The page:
Mycena spp.

Scientific name:  Mycena galericulata (Scop.) Gray;
Mycena inclinata (Fr.) Quel.
Derivation of name:  Galer- means "helmet" referring to
the helmet-shaped caps which most field guides describe as
bell- shaped.
Common name(s):  Common mycena.
Phylum:   Basidiomycota
Order:   Agaricales
Family:   Mycenaceae
Occurrence on wood substrate:  Saprobic; single or most
often in clusters on decaying deciduous wood; June through
October.  
Dimensions:  See figure captions.
Cap:  Brownish to grayish, conical to bell-shaped to
hemispherical.      
Gills: Attached.
Spore print: White.
Stipe: See figure captions.
Veil: Absent.
Edibility: Inedible.
Comments:  Bessette points out the difficulty of identifying
with certainty the large number of nondescript grayish and
brownish Mycena species that occur in the northeast.
Mycena galericulata and M. inclinata serve to illustrate
this difficut group.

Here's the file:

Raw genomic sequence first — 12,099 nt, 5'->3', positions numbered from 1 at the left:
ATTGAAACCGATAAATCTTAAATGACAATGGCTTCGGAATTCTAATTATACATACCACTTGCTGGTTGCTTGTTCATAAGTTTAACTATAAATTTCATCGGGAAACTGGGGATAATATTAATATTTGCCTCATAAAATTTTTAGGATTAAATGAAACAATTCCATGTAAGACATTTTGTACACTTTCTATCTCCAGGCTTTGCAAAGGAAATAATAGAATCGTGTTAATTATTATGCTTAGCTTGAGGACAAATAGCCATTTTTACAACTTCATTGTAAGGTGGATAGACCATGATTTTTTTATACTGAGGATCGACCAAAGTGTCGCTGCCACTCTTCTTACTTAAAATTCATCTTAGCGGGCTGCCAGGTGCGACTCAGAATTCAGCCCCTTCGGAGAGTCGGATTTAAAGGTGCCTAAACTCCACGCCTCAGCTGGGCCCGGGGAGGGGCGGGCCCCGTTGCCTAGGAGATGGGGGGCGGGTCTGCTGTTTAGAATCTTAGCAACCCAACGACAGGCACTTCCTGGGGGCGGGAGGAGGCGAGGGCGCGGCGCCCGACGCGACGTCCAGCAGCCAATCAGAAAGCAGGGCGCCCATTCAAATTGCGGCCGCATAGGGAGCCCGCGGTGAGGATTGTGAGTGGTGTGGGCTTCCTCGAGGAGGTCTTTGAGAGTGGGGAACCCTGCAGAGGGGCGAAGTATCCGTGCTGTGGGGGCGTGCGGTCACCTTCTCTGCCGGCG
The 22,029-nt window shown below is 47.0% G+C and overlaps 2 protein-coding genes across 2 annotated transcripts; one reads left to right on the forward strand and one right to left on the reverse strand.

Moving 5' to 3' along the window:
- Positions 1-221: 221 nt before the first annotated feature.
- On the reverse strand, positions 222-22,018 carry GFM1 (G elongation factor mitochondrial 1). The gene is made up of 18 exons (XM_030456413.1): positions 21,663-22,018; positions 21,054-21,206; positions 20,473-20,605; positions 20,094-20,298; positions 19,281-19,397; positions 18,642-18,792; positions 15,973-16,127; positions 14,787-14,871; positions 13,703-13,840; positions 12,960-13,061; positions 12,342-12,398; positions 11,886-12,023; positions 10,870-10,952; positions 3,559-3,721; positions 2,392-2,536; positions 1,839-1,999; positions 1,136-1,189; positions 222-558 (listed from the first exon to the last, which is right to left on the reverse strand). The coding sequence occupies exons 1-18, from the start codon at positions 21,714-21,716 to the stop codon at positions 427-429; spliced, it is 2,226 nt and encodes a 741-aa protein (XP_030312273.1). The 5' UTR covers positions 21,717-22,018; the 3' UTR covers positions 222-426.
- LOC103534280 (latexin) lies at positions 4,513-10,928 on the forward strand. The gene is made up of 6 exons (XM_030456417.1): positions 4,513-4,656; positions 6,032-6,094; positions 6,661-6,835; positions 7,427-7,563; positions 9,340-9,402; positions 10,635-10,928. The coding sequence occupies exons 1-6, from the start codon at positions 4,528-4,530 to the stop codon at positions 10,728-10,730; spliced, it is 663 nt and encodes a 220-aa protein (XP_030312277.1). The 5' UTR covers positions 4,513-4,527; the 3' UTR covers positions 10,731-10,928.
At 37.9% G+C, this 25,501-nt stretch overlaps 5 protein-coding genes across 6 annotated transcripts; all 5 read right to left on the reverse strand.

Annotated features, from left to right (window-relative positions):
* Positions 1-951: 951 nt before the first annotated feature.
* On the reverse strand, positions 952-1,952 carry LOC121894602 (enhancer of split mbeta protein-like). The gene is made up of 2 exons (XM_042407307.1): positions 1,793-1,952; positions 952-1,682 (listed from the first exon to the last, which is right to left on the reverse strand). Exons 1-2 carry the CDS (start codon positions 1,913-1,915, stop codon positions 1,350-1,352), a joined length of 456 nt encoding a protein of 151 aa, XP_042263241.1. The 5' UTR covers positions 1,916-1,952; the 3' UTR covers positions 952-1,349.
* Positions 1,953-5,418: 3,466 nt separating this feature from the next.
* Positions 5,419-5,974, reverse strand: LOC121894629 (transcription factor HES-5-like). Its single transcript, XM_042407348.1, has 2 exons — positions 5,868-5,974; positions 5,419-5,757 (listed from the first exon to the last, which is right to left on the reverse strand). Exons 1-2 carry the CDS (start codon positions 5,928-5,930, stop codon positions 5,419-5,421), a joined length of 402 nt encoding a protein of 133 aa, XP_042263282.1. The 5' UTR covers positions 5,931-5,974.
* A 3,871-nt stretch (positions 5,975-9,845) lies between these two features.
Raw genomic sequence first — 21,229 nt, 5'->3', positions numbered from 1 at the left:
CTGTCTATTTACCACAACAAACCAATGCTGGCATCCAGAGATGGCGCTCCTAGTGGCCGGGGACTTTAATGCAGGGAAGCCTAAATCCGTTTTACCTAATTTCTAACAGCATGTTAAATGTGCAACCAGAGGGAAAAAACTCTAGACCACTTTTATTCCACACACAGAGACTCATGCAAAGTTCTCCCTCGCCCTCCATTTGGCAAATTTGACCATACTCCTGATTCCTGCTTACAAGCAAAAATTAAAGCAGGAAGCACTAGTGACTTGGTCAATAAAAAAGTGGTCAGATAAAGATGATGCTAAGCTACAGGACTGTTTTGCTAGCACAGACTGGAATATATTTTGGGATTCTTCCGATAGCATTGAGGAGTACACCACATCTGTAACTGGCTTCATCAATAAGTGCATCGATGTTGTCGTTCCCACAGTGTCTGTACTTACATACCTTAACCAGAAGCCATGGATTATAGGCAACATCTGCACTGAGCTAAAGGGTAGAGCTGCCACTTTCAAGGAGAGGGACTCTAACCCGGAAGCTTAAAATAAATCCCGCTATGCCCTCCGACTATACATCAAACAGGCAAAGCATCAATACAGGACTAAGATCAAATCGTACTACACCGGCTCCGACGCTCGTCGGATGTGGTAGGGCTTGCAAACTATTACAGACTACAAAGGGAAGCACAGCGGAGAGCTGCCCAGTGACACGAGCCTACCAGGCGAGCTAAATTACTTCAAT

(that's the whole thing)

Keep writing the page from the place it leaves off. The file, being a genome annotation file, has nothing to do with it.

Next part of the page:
More information at MushroomExpert.com:  


 Figure 1. Cluster of Mycena galericulata on wood. Caps
are 2-5 cm wide, brownish in the center, and grayish striate
at the margin. Gills are whitish to pink-tinged. Stalks may
be up to 10 cm tall, grayish-white above and darker below.
Stalks are smooth, slender, and hollow.
Photo © Pam Kaminski.


Figure 2. Mycena inclinata cluster on decaying wood.
Caps are dark gray in the center and whitish toward the
margin. Lincoff describes M. inclinata as a somewhat
smaller look-alike to M. galericulata but calls attention to
distinguishing features of the stipe (see Figure 3).
Photo © R. Al Simpson.


Figure 3. The lower portions of Mycena inclinata stalks are
covered with white flecks and the stalk bases are densely
fuzzy with a white mycelium that becomes orangish-brown at
maturity. Photo © R. Al Simpson.

 

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